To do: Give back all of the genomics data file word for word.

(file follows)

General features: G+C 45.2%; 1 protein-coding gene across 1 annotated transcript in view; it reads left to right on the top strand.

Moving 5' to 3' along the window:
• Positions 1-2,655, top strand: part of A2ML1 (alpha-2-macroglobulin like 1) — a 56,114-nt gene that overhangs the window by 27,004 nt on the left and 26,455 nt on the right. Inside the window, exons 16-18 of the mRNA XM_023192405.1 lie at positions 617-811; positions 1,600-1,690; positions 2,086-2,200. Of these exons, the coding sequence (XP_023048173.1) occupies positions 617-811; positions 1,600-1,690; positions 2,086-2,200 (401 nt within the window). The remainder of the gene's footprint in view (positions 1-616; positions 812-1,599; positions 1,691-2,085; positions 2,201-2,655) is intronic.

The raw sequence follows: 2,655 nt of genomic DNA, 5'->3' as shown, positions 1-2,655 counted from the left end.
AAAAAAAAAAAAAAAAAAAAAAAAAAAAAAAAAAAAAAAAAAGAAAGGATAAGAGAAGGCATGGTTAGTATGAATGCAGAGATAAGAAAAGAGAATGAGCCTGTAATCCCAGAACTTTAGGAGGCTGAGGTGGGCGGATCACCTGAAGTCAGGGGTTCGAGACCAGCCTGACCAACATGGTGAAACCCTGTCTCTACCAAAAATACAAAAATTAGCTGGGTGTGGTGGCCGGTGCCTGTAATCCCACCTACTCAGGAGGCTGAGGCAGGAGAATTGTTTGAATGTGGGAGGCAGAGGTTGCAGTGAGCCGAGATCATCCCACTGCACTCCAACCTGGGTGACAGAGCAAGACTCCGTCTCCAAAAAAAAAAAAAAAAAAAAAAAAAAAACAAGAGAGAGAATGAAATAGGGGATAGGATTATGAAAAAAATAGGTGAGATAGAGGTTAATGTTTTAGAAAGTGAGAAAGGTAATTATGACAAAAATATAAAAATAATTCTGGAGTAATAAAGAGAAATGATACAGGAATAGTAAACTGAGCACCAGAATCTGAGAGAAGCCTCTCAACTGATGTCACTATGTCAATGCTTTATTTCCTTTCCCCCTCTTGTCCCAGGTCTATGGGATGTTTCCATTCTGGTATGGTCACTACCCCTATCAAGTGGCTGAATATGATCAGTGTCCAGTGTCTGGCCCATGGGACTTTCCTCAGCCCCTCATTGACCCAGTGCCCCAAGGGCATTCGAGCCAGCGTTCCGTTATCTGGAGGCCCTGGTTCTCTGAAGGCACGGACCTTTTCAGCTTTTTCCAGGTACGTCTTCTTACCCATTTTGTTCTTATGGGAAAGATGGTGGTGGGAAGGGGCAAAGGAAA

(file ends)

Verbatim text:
General features: G+C 45.2%; 1 protein-coding gene across 1 annotated transcript in view; it reads left to right on the top strand.

Moving 5' to 3' along the window:
• Positions 1-2,655, top strand: part of A2ML1 (alpha-2-macroglobulin like 1) — a 56,114-nt gene that overhangs the window by 27,004 nt on the left and 26,455 nt on the right. Inside the window, exons 16-18 of the mRNA XM_023192405.1 lie at positions 617-811; positions 1,600-1,690; positions 2,086-2,200. Of these exons, the coding sequence (XP_023048173.1) occupies positions 617-811; positions 1,600-1,690; positions 2,086-2,200 (401 nt within the window). The remainder of the gene's footprint in view (positions 1-616; positions 812-1,599; positions 1,691-2,085; positions 2,201-2,655) is intronic.

The raw sequence follows: 2,655 nt of genomic DNA, 5'->3' as shown, positions 1-2,655 counted from the left end.
AAAAAAAAAAAAAAAAAAAAAAAAAAAAAAAAAAAAAAAAAAGAAAGGATAAGAGAAGGCATGGTTAGTATGAATGCAGAGATAAGAAAAGAGAATGAGCCTGTAATCCCAGAACTTTAGGAGGCTGAGGTGGGCGGATCACCTGAAGTCAGGGGTTCGAGACCAGCCTGACCAACATGGTGAAACCCTGTCTCTACCAAAAATACAAAAATTAGCTGGGTGTGGTGGCCGGTGCCTGTAATCCCACCTACTCAGGAGGCTGAGGCAGGAGAATTGTTTGAATGTGGGAGGCAGAGGTTGCAGTGAGCCGAGATCATCCCACTGCACTCCAACCTGGGTGACAGAGCAAGACTCCGTCTCCAAAAAAAAAAAAAAAAAAAAAAAAAAAACAAGAGAGAGAATGAAATAGGGGATAGGATTATGAAAAAAATAGGTGAGATAGAGGTTAATGTTTTAGAAAGTGAGAAAGGTAATTATGACAAAAATATAAAAATAATTCTGGAGTAATAAAGAGAAATGATACAGGAATAGTAAACTGAGCACCAGAATCTGAGAGAAGCCTCTCAACTGATGTCACTATGTCAATGCTTTATTTCCTTTCCCCCTCTTGTCCCAGGTCTATGGGATGTTTCCATTCTGGTATGGTCACTACCCCTATCAAGTGGCTGAATATGATCAGTGTCCAGTGTCTGGCCCATGGGACTTTCCTCAGCCCCTCATTGACCCAGTGCCCCAAGGGCATTCGAGCCAGCGTTCCGTTATCTGGAGGCCCTGGTTCTCTGAAGGCACGGACCTTTTCAGCTTTTTCCAGGTACGTCTTCTTACCCATTTTGTTCTTATGGGAAAGATGGTGGTGGGAAGGGGCAAAGGAAA